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Learn to recycle, reduce, reuse and revere with Environmental Resources from Gale

Building a Desert Biome


In this project, you will build, grow, and maintain a desert biome. The desert biome is characterized mainly by its lack of water, which causes harsh growing conditions. Maintaining the right climate, soil, and vegetation is the goal. This particular biome is characterized by a temperature range of 23 to 60°F (6 to 30°C).

Level of Difficulty

Moderate to difficult because of the length of time needed for the project.

Materials Needed

  • 10-gallon fish tank
  • indoor/outdoor thermometer
  • watering container
  • gravel
  • sand
  • topsoil
  • incandescent light with 60-watt bulb
  • succulent plants, such as jade plant, strawberry cactus, barrel cactus, etc.

Note: Most plants are easily found in local nursery stores selling houseplants.

Approximate Budget

$25. (Try to get an old fish tank to use.)


One hour to set up the project and at least six months to maintain the plants and observe changes.

How to Work Safely

Ask for assistance when moving the fish tank. Do not leave the light fixture on for more than 10 hours at a time, as it will get too hot.

Step-by-Step Instructions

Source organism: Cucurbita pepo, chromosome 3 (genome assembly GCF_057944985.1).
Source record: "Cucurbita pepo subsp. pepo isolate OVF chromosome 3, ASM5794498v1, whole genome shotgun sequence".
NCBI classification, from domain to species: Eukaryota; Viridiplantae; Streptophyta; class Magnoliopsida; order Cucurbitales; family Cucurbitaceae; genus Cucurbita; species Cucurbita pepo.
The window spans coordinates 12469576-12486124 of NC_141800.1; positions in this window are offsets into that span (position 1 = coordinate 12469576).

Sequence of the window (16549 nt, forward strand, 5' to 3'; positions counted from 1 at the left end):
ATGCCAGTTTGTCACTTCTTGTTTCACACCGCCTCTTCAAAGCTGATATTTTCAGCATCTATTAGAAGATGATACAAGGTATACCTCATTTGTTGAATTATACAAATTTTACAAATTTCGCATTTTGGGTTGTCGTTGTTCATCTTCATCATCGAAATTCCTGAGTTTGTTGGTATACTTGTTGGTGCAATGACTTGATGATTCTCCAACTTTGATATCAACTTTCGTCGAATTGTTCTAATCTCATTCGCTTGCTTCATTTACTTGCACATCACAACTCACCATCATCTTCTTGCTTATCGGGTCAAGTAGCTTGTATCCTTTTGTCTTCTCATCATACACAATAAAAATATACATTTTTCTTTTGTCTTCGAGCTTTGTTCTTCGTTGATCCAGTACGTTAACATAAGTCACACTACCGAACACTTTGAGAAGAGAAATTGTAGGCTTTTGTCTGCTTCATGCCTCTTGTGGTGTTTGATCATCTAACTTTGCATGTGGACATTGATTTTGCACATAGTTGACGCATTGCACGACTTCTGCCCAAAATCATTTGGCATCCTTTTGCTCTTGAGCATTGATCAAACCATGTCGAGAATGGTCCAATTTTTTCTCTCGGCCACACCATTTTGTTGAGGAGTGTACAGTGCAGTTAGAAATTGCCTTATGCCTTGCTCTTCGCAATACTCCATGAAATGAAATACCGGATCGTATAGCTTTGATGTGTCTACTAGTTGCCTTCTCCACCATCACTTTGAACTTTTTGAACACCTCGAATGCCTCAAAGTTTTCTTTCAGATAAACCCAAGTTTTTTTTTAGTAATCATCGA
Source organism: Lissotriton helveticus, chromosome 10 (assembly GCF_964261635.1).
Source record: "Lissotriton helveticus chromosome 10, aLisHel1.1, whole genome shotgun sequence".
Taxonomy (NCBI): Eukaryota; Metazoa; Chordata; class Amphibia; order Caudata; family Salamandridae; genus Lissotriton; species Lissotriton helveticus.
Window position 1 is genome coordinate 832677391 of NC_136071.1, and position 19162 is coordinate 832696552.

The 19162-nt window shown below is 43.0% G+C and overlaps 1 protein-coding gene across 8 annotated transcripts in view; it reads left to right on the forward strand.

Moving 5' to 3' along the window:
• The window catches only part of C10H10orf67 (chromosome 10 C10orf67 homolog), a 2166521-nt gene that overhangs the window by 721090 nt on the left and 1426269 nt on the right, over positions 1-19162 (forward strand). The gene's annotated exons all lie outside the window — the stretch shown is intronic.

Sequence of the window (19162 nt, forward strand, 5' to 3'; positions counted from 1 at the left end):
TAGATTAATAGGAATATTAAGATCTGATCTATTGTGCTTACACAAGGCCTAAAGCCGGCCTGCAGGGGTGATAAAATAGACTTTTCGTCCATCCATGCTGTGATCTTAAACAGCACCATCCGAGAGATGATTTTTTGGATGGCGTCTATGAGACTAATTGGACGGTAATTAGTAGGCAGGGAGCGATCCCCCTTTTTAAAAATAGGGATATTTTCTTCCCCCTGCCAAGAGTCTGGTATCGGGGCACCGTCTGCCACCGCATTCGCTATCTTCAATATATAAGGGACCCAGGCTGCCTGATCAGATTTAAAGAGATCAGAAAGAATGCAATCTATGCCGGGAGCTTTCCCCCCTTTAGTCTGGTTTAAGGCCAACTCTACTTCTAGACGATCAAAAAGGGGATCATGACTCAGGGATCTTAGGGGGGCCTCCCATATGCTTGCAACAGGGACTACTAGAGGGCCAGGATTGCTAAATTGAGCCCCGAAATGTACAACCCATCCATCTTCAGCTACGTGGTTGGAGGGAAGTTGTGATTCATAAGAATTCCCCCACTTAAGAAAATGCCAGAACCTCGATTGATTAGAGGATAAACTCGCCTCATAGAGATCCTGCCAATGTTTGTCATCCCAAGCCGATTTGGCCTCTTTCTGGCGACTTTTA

1. Place a 1-inch (2.5-centimeter) layer of gravel in the bottom of the fish tank.
  2. Mix 1 to 2 cups of topsoil with 6 to 10 cups of sand. Place this mixture over the gravel layer.
  3. Place 2 inches (5 centimeters) of sand over the sand/topsoil layer.
  4. Plant the cactus and succulents in the fish tank and cover the roots completely.
  5. Place the thermometer inside the fish tank, against the back wall.
  6. Water sparingly. Pour 2 cups of water on the sand to start. Water the fish tank with 1 cup of water every week after that.
  7. Place the light fixture above the fish tank and leave it on for 8 to 10 hours a day.
  8. Check the fish tank daily. Record any differences in the plants' growth and in the temperature range.

Summary of Results

Graph the data you collected during the project. You will notice very little change, as the plants have a very slow growth cycle.

Source: Experiment Central. U·X·L, 2000.


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